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It is not a photo! It’s Andrew’s realism


Are you a photographer?” I asked when, during an exhibition, I met him first. He was keeping a camera on his neck. “I am a painter and also musician. This camera might potentially shoot some inspiration for my work”-He said.
We were a couple of friends, we walked around a bit and before he left he handed me his business card. I took a look into it and amazed I inferred: “Liar! You little photographer.” The business card was showing a beautiful image of a man in profile, with the rays of the sun falling on his face, and doubtless that was for my flimsy eyes a poetic-stunning portrait photo.

I later understood who I was speaking with. We ended up having dinner in a friend’s house and I had the pleasure to know more about this stupefying artist.

montmartreAndrew Kinsman is not a photographer, he does paint, but when he does it, the result is literally perfect.
Andrew’s hands started to create through a brush at the age of 11. He drew inspiration from a collection of books his parents owned entitled, Great Artists; he was later indoctrinated by the romanticism of John Constable and William Turner and he sold his first paint at 12. Soon influenced by the symbolism of the Pre-Raphaelites and the Aesthetes of the 19th century and later by the Dutch Golden Age masters, he refined his techniques, enhanced the colors’ choice and finally achieved the ambitious aim to create a “snap-shot of real life”.
Yes, all Kinsman’s artworks are unbelievably real.
I listened to his story with insurmountable curiosity and he surprised me even more.
At the age of 25 he abandoned painting for music. He educated himself growing his musical talent starting with the saxophone, eventually learning to play the clarinet, flute and piano as well. While he was working in a assembly line in a factory he used to practice with the saxophone during his time off animating and softening that grey dispassionate background. Once he left the job he broke into a new successful career.

The-Handyman-can-aToday Andrew praises a list of very important music collaborations. Between them several famous British Pop/Rock bands, including The Levellers, The Specials, Gruff Rhys from Super Furry Animals and ‘Girls Aloud’ Nadine Coyle.
In 2010 he was invited to go on tour with English Rock band, Kasabian, lastly recording an album with them. During the same year he also recorded Noel Gallagher’s new albums.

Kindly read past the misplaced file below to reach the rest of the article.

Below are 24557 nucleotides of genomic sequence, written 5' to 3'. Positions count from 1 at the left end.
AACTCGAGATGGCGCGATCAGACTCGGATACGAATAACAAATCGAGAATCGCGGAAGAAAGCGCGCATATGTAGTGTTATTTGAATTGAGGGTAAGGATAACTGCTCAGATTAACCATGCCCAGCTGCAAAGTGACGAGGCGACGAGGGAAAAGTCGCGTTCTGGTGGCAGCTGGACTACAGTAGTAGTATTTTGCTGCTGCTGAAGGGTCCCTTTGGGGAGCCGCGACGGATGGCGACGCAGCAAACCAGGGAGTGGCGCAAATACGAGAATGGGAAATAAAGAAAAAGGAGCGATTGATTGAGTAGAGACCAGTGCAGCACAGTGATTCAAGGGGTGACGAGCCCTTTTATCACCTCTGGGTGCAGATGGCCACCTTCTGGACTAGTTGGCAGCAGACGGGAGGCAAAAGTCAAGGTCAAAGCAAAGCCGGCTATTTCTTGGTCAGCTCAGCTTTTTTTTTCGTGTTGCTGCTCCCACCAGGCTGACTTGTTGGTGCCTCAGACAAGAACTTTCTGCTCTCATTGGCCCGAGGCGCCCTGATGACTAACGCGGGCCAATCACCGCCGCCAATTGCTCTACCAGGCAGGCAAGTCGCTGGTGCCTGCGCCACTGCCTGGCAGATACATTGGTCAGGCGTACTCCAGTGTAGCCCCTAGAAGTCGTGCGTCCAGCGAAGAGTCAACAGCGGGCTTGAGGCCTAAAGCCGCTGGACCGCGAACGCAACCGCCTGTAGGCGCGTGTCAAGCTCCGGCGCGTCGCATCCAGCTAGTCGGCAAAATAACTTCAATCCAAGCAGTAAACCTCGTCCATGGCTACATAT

This irrepressible talent lately poured again into his first love. Nowadays Andrew divides his time exercising the passion for both music and painting, culminating in an unstoppable triumph.
He completed commissions for relevant personalities as the Sultan Al Thani of Qatar, famous actors as Rolf Saxon, celebrities as the chef Eric Lanlard and widely known galleries. He exhibited in May 2011 at the prestigious Royal Academy of Art in London and furthermore he has been awarded numerous prizes for his artwork and was one of thirty-five artists featured on the BBC2 Documentary, “Show Me the Monet”.
Moreover, to mark the 150th anniversary of the founding of the Football Association Royal Mail commissioned Andrew to draw 11 unique stamps representing some of the british game’s greatest heroes. “In footballing terms a ‘hero’ must be much more than an outstanding player. These carachters had something more. They had style.” – the Royal Mail website writes. I add, the same kind of style the artist Kinsman has too.

Ian_kasabian_a From the first day I met him I got to know Andrew better. Aside from being phenomenal transforming his self-discipline in impeccable results, he is also a gentle soul replete of spontaneous curiosity. He is currently exploring new setting trying to find new inspirations. He just spent three months in Paris where he could meet new people that are right now becoming the subjects for his new project. “I like the idea of a theme in my work and one that can be explored and developed. A simple idea that with a common thread that each sitter and their setting would add a new dimension to.” –He wrote me from Paris.
And, how long does it take to create a masterpiece? “A painting used to take a couple of months from start to finish but recently I’ve been speeding up the process as well as simplifying my technique. Having less concentrated detail away from the focal point. I might for example bleed out the background giving the work a more ‘unfinished’ result. This process from start to finish may only take a week to ten days”. 

But this was my most attentive question during our first meeting: “WHY? Why did you perfected your art at the point to make it so tremendously real?”
He answered: “It happened naturally.”

Five long seconds of noisy silence.

Right when my eyes were staring at him considering him as a specially gifted person – far from my suddenly nasty normality – he humbly smiled: “…I ​​do not know. Maybe I’ve always been too afraid to express what my personal interpretation of reality is… that I preferred to reconstruct it to perfection”.
Those words gave me back the breath. In front of the magnificence of his art I finally saw a man.
Even more than before this new pure humanity was for me an astonishing triumph.

If you would like to know more about Andrew Kinsman’s art take a look to his website and remember, he is not a photographer.

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